Philosophy and Religious Studies


Philosophy examines and critically evaluates theories about reality, knowledge, truth, ethics, values, God, the afterlife, etc.  It aids in the development of reasoning skills needed for doing this.  It also helps uncover the assumptions underlying our understanding of the world and subjects these assumptions to careful scrutiny using the tools of logic.

Questions philosophers consider include: Who are we?  Is there a God? How can we know anything? Do we have a “free will”? What is consciousness? How should we act? What is the meaning of life? Why is there something rather than nothing?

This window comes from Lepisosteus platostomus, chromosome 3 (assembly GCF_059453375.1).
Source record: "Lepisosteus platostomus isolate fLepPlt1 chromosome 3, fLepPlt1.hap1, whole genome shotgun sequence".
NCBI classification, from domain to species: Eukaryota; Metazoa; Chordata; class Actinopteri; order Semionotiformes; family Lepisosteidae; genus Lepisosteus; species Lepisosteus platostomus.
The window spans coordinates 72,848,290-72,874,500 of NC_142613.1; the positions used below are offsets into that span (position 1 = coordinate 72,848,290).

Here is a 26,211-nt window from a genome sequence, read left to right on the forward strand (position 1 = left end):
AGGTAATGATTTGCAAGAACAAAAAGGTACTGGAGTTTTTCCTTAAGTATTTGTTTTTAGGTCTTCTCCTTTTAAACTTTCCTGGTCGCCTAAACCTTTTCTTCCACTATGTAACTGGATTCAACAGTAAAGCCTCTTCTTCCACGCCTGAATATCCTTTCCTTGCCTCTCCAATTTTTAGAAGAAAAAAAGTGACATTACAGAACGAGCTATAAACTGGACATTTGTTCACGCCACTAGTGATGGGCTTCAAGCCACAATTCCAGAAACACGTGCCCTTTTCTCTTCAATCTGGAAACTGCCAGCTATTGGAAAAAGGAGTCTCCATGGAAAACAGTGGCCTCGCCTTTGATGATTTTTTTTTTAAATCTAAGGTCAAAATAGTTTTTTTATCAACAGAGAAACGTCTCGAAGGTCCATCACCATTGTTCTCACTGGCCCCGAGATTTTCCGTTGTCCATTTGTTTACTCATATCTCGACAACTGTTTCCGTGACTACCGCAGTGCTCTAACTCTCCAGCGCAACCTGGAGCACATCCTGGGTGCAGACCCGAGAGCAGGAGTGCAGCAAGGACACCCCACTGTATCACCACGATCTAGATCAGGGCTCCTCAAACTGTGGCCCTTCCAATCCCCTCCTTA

If you’re interested in exploring these and many other of life’s questions, take philosophy

Religious Studies

Our Religious Studies courses will allow you to:

  • Examine trends of religion in the 19th and 20th Century
  • Explore the Eastern contributions of Hinduism, Buddhism, Confucianism, Taoism, and Zen Buddhism
  • Review the “religions of the book”, especially Zoroastrianism, Judaism, Christianity, and Islam, and the forces that shaped them
  • Make an objective, scholarly reading of the Judeo-Christian scriptures



Robert Greg Cavin, Ph.D.
Will Heusser
Jason Thibodeau


Jeremy Ahrens
Rob Allison
James Costello
Ben Easton
Brian Kobayashi
Sam Russo
Jim Watkins
Martin Young

Philosophy and Religious Studies Department

Location: Humanities, Room 221
T: (714) 484-7010